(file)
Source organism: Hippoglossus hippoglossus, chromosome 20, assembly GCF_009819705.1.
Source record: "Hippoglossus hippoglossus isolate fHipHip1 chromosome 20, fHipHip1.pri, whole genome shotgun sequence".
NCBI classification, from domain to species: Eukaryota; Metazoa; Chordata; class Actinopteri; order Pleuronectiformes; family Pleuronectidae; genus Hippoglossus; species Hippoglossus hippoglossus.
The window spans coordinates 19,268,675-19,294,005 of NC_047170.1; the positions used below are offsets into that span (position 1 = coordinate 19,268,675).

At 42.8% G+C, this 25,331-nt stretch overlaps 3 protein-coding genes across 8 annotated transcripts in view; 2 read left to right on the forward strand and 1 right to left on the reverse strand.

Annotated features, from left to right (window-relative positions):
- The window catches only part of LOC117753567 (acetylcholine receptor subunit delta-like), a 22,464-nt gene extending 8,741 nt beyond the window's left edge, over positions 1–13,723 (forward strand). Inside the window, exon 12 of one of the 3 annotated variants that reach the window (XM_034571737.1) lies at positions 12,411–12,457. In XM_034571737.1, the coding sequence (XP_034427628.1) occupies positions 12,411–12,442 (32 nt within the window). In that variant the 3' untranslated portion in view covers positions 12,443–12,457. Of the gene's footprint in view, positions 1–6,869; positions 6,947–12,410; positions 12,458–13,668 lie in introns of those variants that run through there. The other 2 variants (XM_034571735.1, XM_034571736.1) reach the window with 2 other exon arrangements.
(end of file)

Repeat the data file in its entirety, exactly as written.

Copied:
Source organism: Hippoglossus hippoglossus, chromosome 20, assembly GCF_009819705.1.
Source record: "Hippoglossus hippoglossus isolate fHipHip1 chromosome 20, fHipHip1.pri, whole genome shotgun sequence".
NCBI classification, from domain to species: Eukaryota; Metazoa; Chordata; class Actinopteri; order Pleuronectiformes; family Pleuronectidae; genus Hippoglossus; species Hippoglossus hippoglossus.
The window spans coordinates 19,268,675-19,294,005 of NC_047170.1; the positions used below are offsets into that span (position 1 = coordinate 19,268,675).

At 42.8% G+C, this 25,331-nt stretch overlaps 3 protein-coding genes across 8 annotated transcripts in view; 2 read left to right on the forward strand and 1 right to left on the reverse strand.

Annotated features, from left to right (window-relative positions):
- The window catches only part of LOC117753567 (acetylcholine receptor subunit delta-like), a 22,464-nt gene extending 8,741 nt beyond the window's left edge, over positions 1–13,723 (forward strand). Inside the window, exon 12 of one of the 3 annotated variants that reach the window (XM_034571737.1) lies at positions 12,411–12,457. In XM_034571737.1, the coding sequence (XP_034427628.1) occupies positions 12,411–12,442 (32 nt within the window). In that variant the 3' untranslated portion in view covers positions 12,443–12,457. Of the gene's footprint in view, positions 1–6,869; positions 6,947–12,410; positions 12,458–13,668 lie in introns of those variants that run through there. The other 2 variants (XM_034571735.1, XM_034571736.1) reach the window with 2 other exon arrangements.